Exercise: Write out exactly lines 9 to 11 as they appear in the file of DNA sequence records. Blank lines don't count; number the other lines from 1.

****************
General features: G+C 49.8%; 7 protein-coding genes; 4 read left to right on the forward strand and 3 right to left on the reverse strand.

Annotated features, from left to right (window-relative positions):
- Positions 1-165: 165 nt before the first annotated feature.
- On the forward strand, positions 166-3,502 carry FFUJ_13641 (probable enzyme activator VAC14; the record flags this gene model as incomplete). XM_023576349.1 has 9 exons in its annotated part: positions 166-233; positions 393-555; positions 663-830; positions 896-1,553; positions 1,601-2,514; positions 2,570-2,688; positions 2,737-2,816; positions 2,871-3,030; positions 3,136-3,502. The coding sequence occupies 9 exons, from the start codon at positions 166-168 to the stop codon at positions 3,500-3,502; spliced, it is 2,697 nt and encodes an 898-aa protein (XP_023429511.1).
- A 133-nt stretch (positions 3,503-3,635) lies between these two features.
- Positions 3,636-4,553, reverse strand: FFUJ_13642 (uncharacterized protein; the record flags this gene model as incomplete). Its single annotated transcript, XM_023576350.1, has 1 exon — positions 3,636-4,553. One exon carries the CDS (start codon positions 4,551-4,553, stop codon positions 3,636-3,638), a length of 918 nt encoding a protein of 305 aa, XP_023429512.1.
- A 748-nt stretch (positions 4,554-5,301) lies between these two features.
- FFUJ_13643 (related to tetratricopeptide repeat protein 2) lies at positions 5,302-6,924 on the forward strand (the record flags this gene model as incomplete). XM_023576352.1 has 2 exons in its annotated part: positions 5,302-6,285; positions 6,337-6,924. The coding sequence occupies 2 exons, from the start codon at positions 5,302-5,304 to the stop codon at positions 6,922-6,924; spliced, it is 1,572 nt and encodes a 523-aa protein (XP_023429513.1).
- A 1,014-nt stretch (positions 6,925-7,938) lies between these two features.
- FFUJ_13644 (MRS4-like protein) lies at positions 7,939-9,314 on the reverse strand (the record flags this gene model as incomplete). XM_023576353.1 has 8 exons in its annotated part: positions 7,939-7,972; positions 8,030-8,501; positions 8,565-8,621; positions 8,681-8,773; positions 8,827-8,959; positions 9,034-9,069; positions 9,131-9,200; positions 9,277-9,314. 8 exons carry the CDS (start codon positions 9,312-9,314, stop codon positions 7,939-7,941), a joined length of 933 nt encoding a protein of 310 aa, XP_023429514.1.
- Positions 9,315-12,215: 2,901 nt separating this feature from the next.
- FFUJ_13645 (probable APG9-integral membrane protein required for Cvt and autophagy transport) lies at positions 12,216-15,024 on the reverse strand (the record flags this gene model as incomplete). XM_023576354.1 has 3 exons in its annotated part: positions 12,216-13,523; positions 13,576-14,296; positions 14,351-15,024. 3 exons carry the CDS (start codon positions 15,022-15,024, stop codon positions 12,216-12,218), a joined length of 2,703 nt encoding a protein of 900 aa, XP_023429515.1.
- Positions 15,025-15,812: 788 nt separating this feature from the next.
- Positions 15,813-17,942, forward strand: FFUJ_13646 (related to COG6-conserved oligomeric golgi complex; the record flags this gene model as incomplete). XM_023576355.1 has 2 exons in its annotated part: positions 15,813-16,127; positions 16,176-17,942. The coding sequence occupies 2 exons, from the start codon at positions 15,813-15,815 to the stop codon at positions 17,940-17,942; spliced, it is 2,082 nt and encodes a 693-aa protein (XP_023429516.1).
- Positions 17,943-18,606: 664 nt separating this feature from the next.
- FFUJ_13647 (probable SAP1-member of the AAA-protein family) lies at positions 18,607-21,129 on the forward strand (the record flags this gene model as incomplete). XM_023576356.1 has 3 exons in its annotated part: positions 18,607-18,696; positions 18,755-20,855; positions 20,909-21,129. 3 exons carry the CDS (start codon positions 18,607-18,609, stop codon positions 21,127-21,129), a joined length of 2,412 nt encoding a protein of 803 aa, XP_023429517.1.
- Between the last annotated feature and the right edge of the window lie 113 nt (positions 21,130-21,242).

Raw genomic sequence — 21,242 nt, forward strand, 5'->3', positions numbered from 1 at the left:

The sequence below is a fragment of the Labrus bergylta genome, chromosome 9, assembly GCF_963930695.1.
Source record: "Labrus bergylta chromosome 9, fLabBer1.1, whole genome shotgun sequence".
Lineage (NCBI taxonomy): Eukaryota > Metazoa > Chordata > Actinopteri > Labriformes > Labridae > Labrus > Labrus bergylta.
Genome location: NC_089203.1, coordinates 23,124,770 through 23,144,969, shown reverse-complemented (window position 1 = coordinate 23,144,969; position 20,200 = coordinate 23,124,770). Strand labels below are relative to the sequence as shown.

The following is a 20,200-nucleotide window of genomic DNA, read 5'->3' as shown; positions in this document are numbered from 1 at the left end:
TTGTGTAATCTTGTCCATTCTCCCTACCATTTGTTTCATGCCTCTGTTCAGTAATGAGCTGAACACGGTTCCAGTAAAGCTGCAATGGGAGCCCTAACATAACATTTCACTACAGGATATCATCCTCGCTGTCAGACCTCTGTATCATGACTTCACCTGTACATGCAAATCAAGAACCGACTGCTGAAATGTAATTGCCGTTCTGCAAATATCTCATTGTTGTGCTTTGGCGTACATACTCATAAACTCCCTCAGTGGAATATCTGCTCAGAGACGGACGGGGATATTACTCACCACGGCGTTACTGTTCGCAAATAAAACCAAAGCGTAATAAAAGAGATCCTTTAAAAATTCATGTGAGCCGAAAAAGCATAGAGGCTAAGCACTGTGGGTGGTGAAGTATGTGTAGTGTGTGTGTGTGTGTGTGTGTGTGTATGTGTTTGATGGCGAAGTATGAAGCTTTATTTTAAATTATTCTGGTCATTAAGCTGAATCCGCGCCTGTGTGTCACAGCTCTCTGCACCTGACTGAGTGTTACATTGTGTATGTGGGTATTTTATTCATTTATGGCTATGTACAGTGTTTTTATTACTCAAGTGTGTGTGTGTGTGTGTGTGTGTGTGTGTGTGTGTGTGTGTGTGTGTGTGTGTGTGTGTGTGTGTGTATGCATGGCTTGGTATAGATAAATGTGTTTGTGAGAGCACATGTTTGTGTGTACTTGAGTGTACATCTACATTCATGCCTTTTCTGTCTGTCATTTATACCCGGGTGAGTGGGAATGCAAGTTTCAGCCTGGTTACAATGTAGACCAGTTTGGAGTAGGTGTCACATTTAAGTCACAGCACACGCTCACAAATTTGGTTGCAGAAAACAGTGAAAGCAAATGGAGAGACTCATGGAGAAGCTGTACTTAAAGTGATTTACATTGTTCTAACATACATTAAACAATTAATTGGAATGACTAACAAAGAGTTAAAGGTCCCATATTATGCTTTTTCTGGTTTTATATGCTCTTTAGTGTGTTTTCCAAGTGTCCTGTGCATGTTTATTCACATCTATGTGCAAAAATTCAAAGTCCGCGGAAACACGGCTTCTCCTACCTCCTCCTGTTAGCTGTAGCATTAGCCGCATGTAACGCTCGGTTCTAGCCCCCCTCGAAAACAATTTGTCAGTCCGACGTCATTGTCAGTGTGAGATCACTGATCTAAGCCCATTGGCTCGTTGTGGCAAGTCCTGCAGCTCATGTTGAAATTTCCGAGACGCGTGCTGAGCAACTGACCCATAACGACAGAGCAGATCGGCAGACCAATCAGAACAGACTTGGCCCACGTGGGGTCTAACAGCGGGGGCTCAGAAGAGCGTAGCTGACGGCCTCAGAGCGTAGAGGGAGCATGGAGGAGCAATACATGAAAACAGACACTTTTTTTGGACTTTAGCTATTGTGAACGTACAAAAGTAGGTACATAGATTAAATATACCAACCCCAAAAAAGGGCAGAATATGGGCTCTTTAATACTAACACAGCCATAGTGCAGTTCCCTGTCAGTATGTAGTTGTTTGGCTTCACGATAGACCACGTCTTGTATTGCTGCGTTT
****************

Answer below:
- A 1,014-nt stretch (positions 6,925-7,938) lies between these two features.
- FFUJ_13644 (MRS4-like protein) lies at positions 7,939-9,314 on the reverse strand (the record flags this gene model as incomplete). XM_023576353.1 has 8 exons in its annotated part: positions 7,939-7,972; positions 8,030-8,501; positions 8,565-8,621; positions 8,681-8,773; positions 8,827-8,959; positions 9,034-9,069; positions 9,131-9,200; positions 9,277-9,314. 8 exons carry the CDS (start codon positions 9,312-9,314, stop codon positions 7,939-7,941), a joined length of 933 nt encoding a protein of 310 aa, XP_023429514.1.
- Positions 9,315-12,215: 2,901 nt separating this feature from the next.